National Catholic Reporter
The Independent Newsweekly
Issue Date:  March 12, 2004

Looters trash a portrait of Haitian President Jean-Bertrand Aristide in Petionville, a suburb of Port-au-Prince, Feb. 29 after the president went into exile.
-- CNS/Reuters
Democracy appears the loser in Haiti


Haitian president Jean-Bertrand Aristide -- swamped in controversy and political paralysis since his re-election in 2000 -- was forced into exile last week in what some are calling Haiti’s liberation and others, a tragedy.

In 200 years of independence, the people of Haiti have voted into their presidential palace exactly two men, on three occasions. Twice they chose the former priest, Jean-Bertrand Aristide, and once his prime minister. The rest came to power by force. In Haiti, coup d’états -- often bloody -- seem as much a political certainty as presidential elections in the United States.

Haitians have just seen their country’s 33rd coup. At least that’s the word Aristide is using from exile in Africa. He blames the armed rebels who spent most of February fighting their way to Port-Au-Prince, demanding his resignation. He blames his political opposition that has forced a political freeze since his inauguration.

And he blames the United States.

His friends, colleagues and supporters concur. Others who have known him for a long time, however, say he became enamored of power and began acting like the dictators he once worked to overthrow.

Reconciling the many takes on Aristide may be a puzzle forever unsolved. And it is a distraction from the big question to emerge from events in Haiti: Why did the United States support -- covertly or overtly, implicitly or explicitly -- the forced resignation of a democratically elected leader?

There is, of course, speculation. The United States was sending a message to other populist leaders in the region, goes one theory. And another: The United States saw an opportunity to rid itself of a man no American president ever really liked with hopes of exchanging him for somebody more like the man U.S. officials wanted him to be for more than a decade.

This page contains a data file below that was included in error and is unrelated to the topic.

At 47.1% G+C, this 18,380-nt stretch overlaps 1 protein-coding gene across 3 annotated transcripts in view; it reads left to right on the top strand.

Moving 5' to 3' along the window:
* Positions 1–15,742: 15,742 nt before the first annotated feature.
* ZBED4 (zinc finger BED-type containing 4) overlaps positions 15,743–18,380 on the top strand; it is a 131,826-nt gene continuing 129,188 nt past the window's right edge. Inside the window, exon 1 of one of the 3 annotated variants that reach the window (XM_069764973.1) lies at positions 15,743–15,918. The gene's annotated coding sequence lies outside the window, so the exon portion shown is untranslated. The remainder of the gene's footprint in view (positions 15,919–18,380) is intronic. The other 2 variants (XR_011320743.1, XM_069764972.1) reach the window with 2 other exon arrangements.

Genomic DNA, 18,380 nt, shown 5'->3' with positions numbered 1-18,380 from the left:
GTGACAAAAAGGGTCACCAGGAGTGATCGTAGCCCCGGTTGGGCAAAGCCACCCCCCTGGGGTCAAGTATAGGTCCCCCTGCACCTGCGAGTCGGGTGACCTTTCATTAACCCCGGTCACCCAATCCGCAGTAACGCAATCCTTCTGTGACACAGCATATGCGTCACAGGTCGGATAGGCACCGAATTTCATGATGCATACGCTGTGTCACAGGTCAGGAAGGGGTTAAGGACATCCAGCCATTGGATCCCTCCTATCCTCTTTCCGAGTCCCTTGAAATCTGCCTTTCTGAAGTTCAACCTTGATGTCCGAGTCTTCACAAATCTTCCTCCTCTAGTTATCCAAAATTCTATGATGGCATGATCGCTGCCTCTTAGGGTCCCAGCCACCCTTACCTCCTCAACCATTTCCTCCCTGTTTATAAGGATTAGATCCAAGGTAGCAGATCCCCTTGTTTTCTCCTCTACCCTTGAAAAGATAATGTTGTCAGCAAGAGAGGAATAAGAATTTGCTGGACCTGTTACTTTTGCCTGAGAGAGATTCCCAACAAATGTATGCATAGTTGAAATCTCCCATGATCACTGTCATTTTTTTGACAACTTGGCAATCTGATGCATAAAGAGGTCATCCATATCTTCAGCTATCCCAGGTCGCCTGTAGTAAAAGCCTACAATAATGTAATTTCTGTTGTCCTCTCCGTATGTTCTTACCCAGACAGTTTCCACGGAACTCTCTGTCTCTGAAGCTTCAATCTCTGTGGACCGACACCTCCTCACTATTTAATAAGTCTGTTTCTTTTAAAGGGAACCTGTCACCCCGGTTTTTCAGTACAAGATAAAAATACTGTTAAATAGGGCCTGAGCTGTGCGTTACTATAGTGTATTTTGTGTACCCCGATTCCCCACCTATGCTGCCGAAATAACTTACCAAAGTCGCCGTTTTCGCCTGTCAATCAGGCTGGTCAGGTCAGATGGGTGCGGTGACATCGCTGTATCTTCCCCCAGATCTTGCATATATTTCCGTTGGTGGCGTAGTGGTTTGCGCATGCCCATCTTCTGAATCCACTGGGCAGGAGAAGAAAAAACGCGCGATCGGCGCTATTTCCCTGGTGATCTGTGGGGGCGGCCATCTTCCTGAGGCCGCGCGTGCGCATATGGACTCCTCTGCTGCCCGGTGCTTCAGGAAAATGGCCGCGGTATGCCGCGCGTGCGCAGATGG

“The United States could have stopped this at any time,” said human rights lawyer Michael Ratner, president of the New York-based Center for Constitutional Rights.

The armed rebels’ first success in their push towards Port-Au-Prince was the taking of the seaside city of Goinaves. “All the Bush administration had to do,” Ratner said, “was say to the opposition, ‘We’re going to land 100 Marines in Goinaves’ -- and that’s the ball game. We all know that.”

Instead, administration officials offered statement after statement that to some seem hollow in the face of recent events.

Decision not to defend Aristide

Just days into the rebel push, Secretary of State Colin Powell told reporters, “President Aristide was elected by the Haitian people and his departure from the scene as president can only be by democratic, constitutional means. And it would not be appropriate … to force him from office against his will.”

Aristide’s will is a contentious subject. Haitians woke up Feb. 29 to news that their president had resigned and fled the country under cover of darkness. The next day, Aristide claimed the event had been a U.S.-led “kidnapping.”

Colin Powell called Aristide’s assertions “absurd.”

Still, the United States made a clear decision not to defend Aristide -- militarily or otherwise. And that is what frustrates many observers.

“The entire world should be condemning U.S. behavior in allowing this removal of somebody who was a democratically elected leader,” said Melinda Miles of the Quixote Center, a U.S.-based Catholic justice and peace organization that has been working in Haiti for more than a decade.

Just back from Haiti, where she experienced the undoing of Aristide’s presidency from a rural area in the south, Miles is not nostalgic about the fallen leader.

She acknowledges “inadequacies of Aristide’s rule,” placing at the top of the list Aristide’s reliance on patronage -- a tradition tracing back to the days of dictator François “Papa Doc” Duvalier. But she believes Aristide tried in his final embattled months to compromise, agreeing to a power-sharing plan that his opposition rejected outright.

Still, she is cautious. “I think we have yet to see the true story on what steps Aristide and the government had taken in the last few months to try to retain power. I’m afraid some of those stories will be damning.”

It is talk of a corrupted Aristide that dominates popular discourse. But some are still protective of the man who was once considered by many a savior.

Ratner has known Aristide and his wife, Mildred -- a Haitian-American lawyer -- for years.

“It would be so unlike his character to be involved in what I read in the papers,” Ratner said. “Drug dealing? No way in the world. And it would be hard for me to believe that he would actually send people out to kill people.